Chestnut-crowned Gnateater Conopophaga castaneiceps

  • Order: Passeriformes
  • Family: Conopophagidae
  • Polytypic: 4 subspecies
  • Authors needed...

Two species of Conopophaga are found in the Andes, with this species occupying the northern part of the chain, in Colombia in all three ranges, thence south over the east slope to central Peru, and ranging from about 500 to 2200 m, although the Chestnut-crowned Gnateater is largely confined to elevations above 1000 m. Four subspecies are generally recognized, and a fifth might remain to be described from central Colombia. In general males are very dark below, with a neat rufous forehead, long white ear-tufts, and very dark upperparts, whereas females are also brown above, but have shorter white-tipped ear-tufts, and a largely deep rufous head and underparts, grading paler posteriorly. Despite being rather widespread, the species is not common and is not easily detected without knowledge of its vocalizations, and this gnateater is only regularly heard singing pre-dawn and close to dusk.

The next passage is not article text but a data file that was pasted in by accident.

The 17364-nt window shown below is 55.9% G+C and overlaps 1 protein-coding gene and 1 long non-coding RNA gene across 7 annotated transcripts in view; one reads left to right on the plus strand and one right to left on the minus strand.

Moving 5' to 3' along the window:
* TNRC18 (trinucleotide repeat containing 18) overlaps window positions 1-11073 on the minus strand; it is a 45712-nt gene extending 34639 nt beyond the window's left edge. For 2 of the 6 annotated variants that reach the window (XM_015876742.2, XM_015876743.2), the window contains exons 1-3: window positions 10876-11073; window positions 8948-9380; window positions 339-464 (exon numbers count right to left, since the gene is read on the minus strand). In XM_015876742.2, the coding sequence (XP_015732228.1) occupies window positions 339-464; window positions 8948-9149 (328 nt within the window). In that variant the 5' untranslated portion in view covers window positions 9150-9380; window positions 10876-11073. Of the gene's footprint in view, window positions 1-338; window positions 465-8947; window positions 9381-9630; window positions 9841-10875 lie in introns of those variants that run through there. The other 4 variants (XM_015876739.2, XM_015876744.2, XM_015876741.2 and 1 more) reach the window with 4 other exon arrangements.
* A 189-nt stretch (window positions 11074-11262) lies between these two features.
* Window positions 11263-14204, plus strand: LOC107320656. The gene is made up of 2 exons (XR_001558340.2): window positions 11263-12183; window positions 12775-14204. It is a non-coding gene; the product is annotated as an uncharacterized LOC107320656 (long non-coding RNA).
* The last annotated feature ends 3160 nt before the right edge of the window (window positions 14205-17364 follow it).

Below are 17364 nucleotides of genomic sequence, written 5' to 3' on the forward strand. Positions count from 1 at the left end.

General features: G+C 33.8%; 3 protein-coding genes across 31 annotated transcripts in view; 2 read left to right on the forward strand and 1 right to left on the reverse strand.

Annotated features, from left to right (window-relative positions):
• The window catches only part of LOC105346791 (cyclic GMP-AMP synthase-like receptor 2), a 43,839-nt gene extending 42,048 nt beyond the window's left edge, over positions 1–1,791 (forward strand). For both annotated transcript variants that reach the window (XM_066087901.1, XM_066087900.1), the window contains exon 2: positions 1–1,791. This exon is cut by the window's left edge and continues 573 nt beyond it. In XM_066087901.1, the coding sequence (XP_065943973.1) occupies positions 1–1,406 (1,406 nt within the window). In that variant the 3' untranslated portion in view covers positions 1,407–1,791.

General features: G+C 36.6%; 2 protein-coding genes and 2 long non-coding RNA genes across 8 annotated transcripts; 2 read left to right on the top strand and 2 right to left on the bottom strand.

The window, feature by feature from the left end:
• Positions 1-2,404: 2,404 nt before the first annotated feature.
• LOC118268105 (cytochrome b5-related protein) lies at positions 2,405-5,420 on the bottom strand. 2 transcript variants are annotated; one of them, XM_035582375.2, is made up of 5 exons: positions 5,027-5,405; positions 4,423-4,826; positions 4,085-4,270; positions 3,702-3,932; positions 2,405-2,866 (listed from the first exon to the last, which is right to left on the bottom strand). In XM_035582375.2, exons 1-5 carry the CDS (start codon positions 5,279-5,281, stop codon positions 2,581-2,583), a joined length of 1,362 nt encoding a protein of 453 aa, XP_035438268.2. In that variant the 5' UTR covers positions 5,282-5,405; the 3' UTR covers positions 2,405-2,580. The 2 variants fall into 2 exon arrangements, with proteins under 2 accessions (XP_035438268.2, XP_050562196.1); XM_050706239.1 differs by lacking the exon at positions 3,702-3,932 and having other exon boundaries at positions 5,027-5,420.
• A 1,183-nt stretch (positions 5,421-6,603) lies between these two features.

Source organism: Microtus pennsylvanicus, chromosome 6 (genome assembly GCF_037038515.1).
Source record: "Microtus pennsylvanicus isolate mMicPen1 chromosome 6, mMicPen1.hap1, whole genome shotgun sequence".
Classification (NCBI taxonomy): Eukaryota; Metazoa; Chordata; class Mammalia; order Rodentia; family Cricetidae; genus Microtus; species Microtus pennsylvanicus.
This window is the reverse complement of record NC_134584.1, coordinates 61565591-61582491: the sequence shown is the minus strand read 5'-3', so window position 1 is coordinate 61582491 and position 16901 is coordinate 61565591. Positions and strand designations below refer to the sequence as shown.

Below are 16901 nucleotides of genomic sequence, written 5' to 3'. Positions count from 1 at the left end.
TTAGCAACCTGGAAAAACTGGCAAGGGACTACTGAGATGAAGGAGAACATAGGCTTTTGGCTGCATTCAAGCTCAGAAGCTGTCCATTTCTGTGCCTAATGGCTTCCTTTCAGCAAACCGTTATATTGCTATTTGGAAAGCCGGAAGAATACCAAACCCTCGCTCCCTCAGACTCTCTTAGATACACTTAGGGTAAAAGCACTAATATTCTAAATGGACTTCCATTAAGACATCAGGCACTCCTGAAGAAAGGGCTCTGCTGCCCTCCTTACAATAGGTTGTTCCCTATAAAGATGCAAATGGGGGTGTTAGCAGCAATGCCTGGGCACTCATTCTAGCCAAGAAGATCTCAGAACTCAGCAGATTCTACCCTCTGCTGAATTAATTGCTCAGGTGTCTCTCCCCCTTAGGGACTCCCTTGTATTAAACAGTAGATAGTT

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© Bret Whitney

  • Year-round
  • Migration
  • Breeding
  • Non-Breeding

Recommended Citation

Chestnut-crowned Gnateater (Conopophaga castaneiceps), In Neotropical Birds Online (T. S. Schulenberg, Editor). Cornell Lab of Ornithology, Ithaca, NY, USA. retrieved from Neotropical Birds Online: